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Research Interests for Kathleen K. Smith

Research Interests: Functional morphology and evolution of vertebrates; craniofacial development, evolutionary morphology

I am interested in the functional and evolutionary morphology of vertebrates. My research has included the functional and phylogenetic significance of variations in form of craniofacial structures in squamate reptiles and mammals, the biomechanics of a class of structures called musculohydrostats, and the roles of adaptive evolution and constraint in morphological diversification. My current focus is on the relation between evolutionary and developmental processes, with particular focus on the evolutionary, functional and developmental consequences of heterochronies in the morphogenesis of cranial nerves, muscles, bones and sensory structures in eutherian and metatherian mammals.

I have shown that one of the most fundamental differences between the two taxa is a delay in marsupials of the development of the central nervous system (CNS) and cranial sense organs and an advancement of certain cranial skeletal-muscular tissues. Specifically, in marsupials the central nervous system and particularly the forebrain is delayed relative to the development of the bones around the oral apparatus, the chondrocranium and the differentiation of cranial muscles. Currently my work is focused on the timing and pattern of early neural crest migration in marsupials. In recent years I have demonstrated that neural crest differentiates and migrates earlier in marsupials, relative to neural tube or somite differentiation, than in another other vertebrate thus far reported. I am now focusing on the patterns of expression of major genes thought to impose regional identity on the neural crest and neural tube.

In addition I am looking at the phylogenetic context of these heterochronies, with a comparative study of early development in therian mammals, monotremes, and non-mammalian amniotes in order to identify the primitive developmental condition for mammals.

Keywords:
Adaptation, Physiological, Aging, Anatomy, Comparative, Animal Diseases, Animals, Animals, Newborn, Artiodactyla, Bicuspid, Biological Evolution, Body Patterning, Brain, Cell Differentiation, Cell Movement, Chronobiology Phenomena, Directed Molecular Evolution, Evolution, Molecular, Face, Facial Bones, Facial Muscles, Feeding Behavior, Fibroblast Growth Factors, Forelimb, Gene Expression Regulation, Developmental, Genetic Engineering, Head, Hedgehog Proteins, Histological Techniques, Homeodomain Proteins, Humans, Immunohistochemistry, Incidence, Insectivora, Kinesis, Lizards, Malocclusion, Mammals, Mandible, Marsupialia, Maxilla, Mice, Mice, Knockout, Microscopy, Electron, Scanning, Molar, Monodelphis, Morphogenesis, Motor Activity, Muscle Development, Muscle Spindles, Muscles, Neural Crest, Neuromuscular Junction, Olfactory Pathways, Opossums, Orientation, Osteogenesis, Phylogeny, Primates, Rats, Receptors, Notch, Rodentia, Rotation, Skull, Somites, Time Factors, Tongue, Tooth Attrition, Vertebrates, Wnt Proteins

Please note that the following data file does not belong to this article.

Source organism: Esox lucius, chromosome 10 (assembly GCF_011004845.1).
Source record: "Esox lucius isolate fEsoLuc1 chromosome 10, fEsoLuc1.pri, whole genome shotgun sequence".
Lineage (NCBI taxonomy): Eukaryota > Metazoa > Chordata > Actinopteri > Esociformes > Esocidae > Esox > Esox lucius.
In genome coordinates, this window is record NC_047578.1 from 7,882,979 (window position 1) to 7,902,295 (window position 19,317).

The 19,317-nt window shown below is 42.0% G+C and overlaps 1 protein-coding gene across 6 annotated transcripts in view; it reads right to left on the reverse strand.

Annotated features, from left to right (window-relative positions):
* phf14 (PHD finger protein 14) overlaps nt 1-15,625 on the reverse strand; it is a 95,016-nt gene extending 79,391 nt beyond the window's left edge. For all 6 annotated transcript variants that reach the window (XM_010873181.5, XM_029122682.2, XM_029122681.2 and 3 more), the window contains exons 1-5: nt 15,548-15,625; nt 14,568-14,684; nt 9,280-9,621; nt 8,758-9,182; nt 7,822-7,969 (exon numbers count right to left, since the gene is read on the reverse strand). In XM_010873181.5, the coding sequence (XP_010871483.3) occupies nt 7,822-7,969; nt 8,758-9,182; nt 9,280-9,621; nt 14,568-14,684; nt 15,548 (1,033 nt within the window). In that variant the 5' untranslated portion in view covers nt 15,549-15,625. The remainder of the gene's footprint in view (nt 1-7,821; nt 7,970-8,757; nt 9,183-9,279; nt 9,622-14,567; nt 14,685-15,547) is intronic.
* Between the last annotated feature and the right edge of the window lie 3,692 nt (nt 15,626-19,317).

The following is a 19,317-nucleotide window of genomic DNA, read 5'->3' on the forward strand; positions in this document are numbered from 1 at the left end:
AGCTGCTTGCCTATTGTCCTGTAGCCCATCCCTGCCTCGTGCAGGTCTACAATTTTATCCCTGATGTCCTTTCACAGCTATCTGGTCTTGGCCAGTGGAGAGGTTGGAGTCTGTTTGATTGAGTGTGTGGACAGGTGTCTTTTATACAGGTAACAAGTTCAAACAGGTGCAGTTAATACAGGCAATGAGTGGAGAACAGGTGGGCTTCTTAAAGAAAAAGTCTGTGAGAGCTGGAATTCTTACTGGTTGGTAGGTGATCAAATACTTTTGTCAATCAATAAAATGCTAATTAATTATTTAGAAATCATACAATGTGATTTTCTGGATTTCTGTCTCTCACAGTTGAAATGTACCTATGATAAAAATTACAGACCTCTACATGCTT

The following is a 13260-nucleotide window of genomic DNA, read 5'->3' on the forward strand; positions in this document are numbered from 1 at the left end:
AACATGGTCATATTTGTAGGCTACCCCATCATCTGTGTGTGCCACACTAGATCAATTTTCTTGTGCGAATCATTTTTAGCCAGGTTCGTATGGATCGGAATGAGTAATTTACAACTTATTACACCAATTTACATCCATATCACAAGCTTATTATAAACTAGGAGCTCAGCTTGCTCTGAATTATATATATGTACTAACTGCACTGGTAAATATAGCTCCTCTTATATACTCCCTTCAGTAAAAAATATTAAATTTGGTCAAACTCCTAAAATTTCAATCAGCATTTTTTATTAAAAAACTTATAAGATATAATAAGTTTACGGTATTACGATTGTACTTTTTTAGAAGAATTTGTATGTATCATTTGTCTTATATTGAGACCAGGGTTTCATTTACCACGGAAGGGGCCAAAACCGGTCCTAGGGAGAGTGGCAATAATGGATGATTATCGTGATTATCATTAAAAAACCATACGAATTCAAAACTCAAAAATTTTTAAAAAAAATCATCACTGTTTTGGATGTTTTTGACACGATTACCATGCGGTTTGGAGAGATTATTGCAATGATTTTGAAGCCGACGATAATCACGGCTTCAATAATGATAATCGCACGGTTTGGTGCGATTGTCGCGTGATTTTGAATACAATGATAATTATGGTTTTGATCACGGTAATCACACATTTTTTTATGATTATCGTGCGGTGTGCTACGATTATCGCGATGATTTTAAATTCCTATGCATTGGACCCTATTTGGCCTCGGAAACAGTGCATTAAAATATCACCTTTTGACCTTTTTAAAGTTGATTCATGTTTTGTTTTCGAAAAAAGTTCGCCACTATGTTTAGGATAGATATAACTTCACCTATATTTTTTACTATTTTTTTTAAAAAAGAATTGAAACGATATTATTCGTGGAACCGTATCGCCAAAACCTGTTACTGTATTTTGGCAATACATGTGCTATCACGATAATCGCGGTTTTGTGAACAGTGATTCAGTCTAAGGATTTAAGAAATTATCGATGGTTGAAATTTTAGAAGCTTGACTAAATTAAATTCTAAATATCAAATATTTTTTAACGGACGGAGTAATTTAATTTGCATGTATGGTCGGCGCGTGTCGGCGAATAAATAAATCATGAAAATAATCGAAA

Recent Publications   (search)
  1. Li, P; Smith, KK, Comparative Skeletal Anatomy of Neonatal Ursids and the Altricial-Precocial Spectrum of Therian Mammals, Journal of Morphology, vol. 280 (June, 2019), pp. S165-S165, WILEY
  2. Smith, KK; Keyte, AL, Adaptations of the Marsupial Newborn: Birth as an Extreme Environment., Anatomical Record (Hoboken, N.J. : 2007) (December, 2018) [doi[abs]
  3. Adamski, KN; Loyd, AM; Samost, A; Myers, B; Nightingale, R; Smith, K; 'Dale' Bass, CR, Pediatric Coronal Suture Fiber Alignment and the Effect of Interdigitation on Coronal Suture Mechanical Properties., Annals of Biomedical Engineering, vol. 43 no. 9 (September, 2015), pp. 2101-2111, ISSN 0090-6964 [doi[abs]
  4. Smith, KK, Placental Evolution in Therian Mammals, in Great Transformations in Vertebrate Evolution, edited by Dial, KP; Shubin, N; Brainerd, EL (July, 2015), pp. 205-225, University of Chicago Press, ISBN 022626839X
  5. Keyte, AL; Smith, KK, Heterochrony and developmental timing mechanisms: changing ontogenies in evolution., Seminars in Cell & Developmental Biology, vol. 34 (October, 2014), pp. 99-107, ISSN 1084-9521 [doi[abs]

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